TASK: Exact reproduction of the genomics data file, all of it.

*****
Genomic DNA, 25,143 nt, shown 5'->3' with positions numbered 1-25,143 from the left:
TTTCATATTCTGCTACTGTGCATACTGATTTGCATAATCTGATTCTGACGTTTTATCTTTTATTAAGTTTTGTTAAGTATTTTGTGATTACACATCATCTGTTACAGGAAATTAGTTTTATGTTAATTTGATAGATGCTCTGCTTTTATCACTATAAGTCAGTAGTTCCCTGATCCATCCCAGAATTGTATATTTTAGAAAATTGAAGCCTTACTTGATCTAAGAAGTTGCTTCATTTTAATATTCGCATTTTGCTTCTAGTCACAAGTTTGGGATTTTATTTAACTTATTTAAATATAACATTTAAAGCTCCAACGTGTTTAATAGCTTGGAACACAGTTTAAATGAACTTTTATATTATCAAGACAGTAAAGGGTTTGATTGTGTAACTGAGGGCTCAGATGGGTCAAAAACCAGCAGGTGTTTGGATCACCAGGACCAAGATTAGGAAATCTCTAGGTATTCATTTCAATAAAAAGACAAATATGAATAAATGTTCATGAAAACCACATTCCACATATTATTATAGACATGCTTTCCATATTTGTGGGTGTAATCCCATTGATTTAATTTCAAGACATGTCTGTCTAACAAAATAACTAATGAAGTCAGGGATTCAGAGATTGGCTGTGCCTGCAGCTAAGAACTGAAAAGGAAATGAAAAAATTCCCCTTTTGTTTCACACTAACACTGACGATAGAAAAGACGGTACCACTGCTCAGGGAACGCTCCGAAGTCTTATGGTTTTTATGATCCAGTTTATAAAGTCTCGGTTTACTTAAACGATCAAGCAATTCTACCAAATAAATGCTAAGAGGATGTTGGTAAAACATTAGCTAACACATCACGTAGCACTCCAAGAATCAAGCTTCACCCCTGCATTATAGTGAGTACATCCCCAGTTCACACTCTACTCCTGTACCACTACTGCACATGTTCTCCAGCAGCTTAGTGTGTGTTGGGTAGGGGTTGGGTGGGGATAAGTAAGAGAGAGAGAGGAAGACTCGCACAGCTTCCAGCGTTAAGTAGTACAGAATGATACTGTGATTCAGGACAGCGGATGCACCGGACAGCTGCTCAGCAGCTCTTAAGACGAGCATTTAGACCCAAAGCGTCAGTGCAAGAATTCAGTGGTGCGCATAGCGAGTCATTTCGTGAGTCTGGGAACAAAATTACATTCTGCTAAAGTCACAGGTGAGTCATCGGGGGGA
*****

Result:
Genomic DNA, 25,143 nt, shown 5'->3' with positions numbered 1-25,143 from the left:
TTTCATATTCTGCTACTGTGCATACTGATTTGCATAATCTGATTCTGACGTTTTATCTTTTATTAAGTTTTGTTAAGTATTTTGTGATTACACATCATCTGTTACAGGAAATTAGTTTTATGTTAATTTGATAGATGCTCTGCTTTTATCACTATAAGTCAGTAGTTCCCTGATCCATCCCAGAATTGTATATTTTAGAAAATTGAAGCCTTACTTGATCTAAGAAGTTGCTTCATTTTAATATTCGCATTTTGCTTCTAGTCACAAGTTTGGGATTTTATTTAACTTATTTAAATATAACATTTAAAGCTCCAACGTGTTTAATAGCTTGGAACACAGTTTAAATGAACTTTTATATTATCAAGACAGTAAAGGGTTTGATTGTGTAACTGAGGGCTCAGATGGGTCAAAAACCAGCAGGTGTTTGGATCACCAGGACCAAGATTAGGAAATCTCTAGGTATTCATTTCAATAAAAAGACAAATATGAATAAATGTTCATGAAAACCACATTCCACATATTATTATAGACATGCTTTCCATATTTGTGGGTGTAATCCCATTGATTTAATTTCAAGACATGTCTGTCTAACAAAATAACTAATGAAGTCAGGGATTCAGAGATTGGCTGTGCCTGCAGCTAAGAACTGAAAAGGAAATGAAAAAATTCCCCTTTTGTTTCACACTAACACTGACGATAGAAAAGACGGTACCACTGCTCAGGGAACGCTCCGAAGTCTTATGGTTTTTATGATCCAGTTTATAAAGTCTCGGTTTACTTAAACGATCAAGCAATTCTACCAAATAAATGCTAAGAGGATGTTGGTAAAACATTAGCTAACACATCACGTAGCACTCCAAGAATCAAGCTTCACCCCTGCATTATAGTGAGTACATCCCCAGTTCACACTCTACTCCTGTACCACTACTGCACATGTTCTCCAGCAGCTTAGTGTGTGTTGGGTAGGGGTTGGGTGGGGATAAGTAAGAGAGAGAGAGGAAGACTCGCACAGCTTCCAGCGTTAAGTAGTACAGAATGATACTGTGATTCAGGACAGCGGATGCACCGGACAGCTGCTCAGCAGCTCTTAAGACGAGCATTTAGACCCAAAGCGTCAGTGCAAGAATTCAGTGGTGCGCATAGCGAGTCATTTCGTGAGTCTGGGAACAAAATTACATTCTGCTAAAGTCACAGGTGAGTCATCGGGGGGA